If you can relax without liquor.
If you can sleep without the aid of drugs.
If you can do all these things.
Then you are probably the family dog.
I have Open House tonight, and I've been up since 3:30. Sigh.
4:23 PM | | 6 Comments
As I’m going through my manuscript, I’m finding a LOT of clichés. I guess this is to be expected when the story is pouring out – no time to stop to think of a creative way to put it, I guess. Maybe since the theme of the story, for Del anyway, is that “there’s no place like home,” it’s hard to avoid the clichés that come in the writing.
You know, “her heart pounded,” “his blood chilled,” “hairs prickling on the back of his neck.” Wow, that was just on three pages.
So how much of leaving that is lazy writing, and how much can you leave in revisions? Clichés are clichés because they bring an immediate picture to mind, right? They make that immediate connection with the reader. But too many rob your writing of your voice, the uniqueness that is you, that will make you stand out from the crowd.
I think it’s more acceptable in dialogue, because people do use them in speech, but even dialogue can be overloaded. Of course, that can be humorous, having a character who knows about every cliché ever uttered.
I think clichés are more prevalent in genre fiction. Years back I bought THE ROMANCE WRITER’S PHRASE BOOK. Holy cow. If I’d used that book, I never would have found my voice. I wonder if the author went through a bunch of romance novels and pulled out all the “heaving bosoms” and “eyes the color of the seas.” (I don’t know if those are in there – I sold the book a while ago.)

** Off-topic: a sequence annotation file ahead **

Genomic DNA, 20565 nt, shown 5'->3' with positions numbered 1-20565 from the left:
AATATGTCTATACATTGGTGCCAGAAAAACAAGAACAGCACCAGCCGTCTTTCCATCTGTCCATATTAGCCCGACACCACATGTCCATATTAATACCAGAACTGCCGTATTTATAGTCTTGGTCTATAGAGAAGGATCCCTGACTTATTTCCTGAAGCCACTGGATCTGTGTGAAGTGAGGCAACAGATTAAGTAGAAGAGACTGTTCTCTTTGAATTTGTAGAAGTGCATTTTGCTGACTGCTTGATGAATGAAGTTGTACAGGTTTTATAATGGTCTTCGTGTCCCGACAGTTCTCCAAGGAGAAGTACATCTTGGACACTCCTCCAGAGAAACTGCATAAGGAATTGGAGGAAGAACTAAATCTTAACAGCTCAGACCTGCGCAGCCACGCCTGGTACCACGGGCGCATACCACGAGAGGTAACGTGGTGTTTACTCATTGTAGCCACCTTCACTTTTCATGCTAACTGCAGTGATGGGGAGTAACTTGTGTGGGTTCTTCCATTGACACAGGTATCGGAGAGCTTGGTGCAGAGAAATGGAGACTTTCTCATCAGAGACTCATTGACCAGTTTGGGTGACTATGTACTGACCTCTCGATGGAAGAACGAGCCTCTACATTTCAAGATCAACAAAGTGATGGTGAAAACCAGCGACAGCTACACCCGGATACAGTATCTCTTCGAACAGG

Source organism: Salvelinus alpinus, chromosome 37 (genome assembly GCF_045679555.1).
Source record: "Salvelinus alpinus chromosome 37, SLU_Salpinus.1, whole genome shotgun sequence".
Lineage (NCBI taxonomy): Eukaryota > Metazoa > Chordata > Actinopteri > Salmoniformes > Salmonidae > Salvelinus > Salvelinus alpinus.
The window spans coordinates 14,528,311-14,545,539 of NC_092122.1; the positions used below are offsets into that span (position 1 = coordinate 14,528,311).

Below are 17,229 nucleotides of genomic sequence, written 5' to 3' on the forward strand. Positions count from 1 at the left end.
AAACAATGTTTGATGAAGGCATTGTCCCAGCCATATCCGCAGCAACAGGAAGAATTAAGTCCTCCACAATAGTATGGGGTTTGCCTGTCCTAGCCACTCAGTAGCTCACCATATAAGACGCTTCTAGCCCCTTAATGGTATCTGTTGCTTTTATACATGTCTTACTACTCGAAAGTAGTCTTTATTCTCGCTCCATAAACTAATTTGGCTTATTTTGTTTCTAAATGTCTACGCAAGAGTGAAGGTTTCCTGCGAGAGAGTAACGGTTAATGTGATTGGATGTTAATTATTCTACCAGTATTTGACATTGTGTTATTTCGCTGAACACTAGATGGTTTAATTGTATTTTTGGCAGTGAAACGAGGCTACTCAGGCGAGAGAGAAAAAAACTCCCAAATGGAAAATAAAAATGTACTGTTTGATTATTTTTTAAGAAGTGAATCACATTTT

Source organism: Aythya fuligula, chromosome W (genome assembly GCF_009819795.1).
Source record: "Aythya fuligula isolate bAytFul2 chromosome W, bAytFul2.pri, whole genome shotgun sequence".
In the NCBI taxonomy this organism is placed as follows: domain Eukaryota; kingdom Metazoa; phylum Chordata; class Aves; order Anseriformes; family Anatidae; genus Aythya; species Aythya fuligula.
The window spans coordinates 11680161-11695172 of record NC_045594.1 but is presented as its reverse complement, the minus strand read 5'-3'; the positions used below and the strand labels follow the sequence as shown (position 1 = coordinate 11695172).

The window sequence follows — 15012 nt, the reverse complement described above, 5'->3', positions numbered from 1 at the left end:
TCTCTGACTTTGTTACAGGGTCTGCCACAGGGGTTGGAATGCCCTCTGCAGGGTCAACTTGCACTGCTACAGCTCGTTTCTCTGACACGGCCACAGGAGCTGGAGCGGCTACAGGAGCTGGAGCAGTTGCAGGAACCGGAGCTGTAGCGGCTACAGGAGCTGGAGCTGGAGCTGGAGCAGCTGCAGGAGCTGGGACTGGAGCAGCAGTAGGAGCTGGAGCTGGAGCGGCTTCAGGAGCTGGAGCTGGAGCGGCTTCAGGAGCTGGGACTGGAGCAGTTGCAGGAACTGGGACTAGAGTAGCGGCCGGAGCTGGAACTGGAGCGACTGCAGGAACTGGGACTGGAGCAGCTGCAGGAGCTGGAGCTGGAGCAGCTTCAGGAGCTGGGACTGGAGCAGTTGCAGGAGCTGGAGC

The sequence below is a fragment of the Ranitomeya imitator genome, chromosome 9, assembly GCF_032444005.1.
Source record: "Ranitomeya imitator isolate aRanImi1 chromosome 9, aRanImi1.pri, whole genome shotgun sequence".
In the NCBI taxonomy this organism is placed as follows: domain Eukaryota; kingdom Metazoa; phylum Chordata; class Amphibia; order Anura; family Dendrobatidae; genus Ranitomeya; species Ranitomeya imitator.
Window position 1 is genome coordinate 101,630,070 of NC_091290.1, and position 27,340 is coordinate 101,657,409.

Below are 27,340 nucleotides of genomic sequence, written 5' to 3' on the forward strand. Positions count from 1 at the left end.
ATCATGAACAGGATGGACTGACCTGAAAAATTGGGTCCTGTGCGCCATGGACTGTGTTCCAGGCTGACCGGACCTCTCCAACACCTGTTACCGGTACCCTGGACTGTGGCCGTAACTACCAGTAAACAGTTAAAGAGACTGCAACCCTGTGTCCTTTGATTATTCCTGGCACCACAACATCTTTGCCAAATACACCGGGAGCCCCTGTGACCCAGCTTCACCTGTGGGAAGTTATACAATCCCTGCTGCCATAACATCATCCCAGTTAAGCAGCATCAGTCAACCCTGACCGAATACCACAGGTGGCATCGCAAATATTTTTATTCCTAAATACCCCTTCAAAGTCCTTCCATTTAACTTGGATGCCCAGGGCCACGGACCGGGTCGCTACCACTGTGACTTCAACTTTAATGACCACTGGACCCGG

Here are some I’ve heard a published author was told not to use, because of overuse.
- Every fiber of her/his being
- muffled a gasp
- alarm bells rang in her head
- shivers of awareness
- heart dropping to her stomach/pit of stomach
- the heroine licking her lips and the hero focusing on them and getting
- the heroine biting her lip as a nervous trait
- the heroine making a silent “o” with her mouth when in shock
- thinking of a situation as spinning out of control
- heroes pulling heroines into their arms
- the broad expanse of a hero’s chest
- the hero running his hands through his hair when he’s upset (mine scrubs his hand down his face, so that would probably be cliché, too.)
- the heroine keeping secrets from the hero, trying to handle it on her own
Oh, and one that annoys me, and is used by a VERY popular author, is when something is described as “impossibly ___.” Impossibly blue eyes, impossibly hard muscles, etc.
Clichés are more than just phrases, though. And in romance, we have a lot. Harlequin, I know, is trying to get away from the predictable or unrealistic, like the heroine not calling the cops after being threatened. That’s not something a person would do, and it’s manipulating the character for the sake of plot. It makes it too easy on the writer, and while we’d all like it to be easy, easy isn’t different. Different is what garners attention, and that’s what we want, right?
5:44 AM | | 25 Comments
Beneath the Surface finalled in Where the Magic Begins! My scores were not great - 183, 180 and 165 out of 200, but I made the cut and it's going to Abby Zidle. Where the Magic Begins was the first contest I ever won, so it has a special place in my heart!
8:22 PM | | 11 Comments
I thought, this being the Anniversary, that it would be a good time to reflect on why we’re writers. I contend it’s that we feel too much, more than ordinary people, and that we need a place to put all those extra emotions, so we write.
I can’t tell you how many blogs I’ve visited the past couple of weeks where the authors are so twisted up about Katrina they can’t write. I remember the same reaction from many writers after 9-11. I’m not saying writers are more sensitive than others – there are certainly all manner of people helping right now – but I think it’s so much easier for us to put ourselves in those people’s situation. After all, that’s what we do every day, right?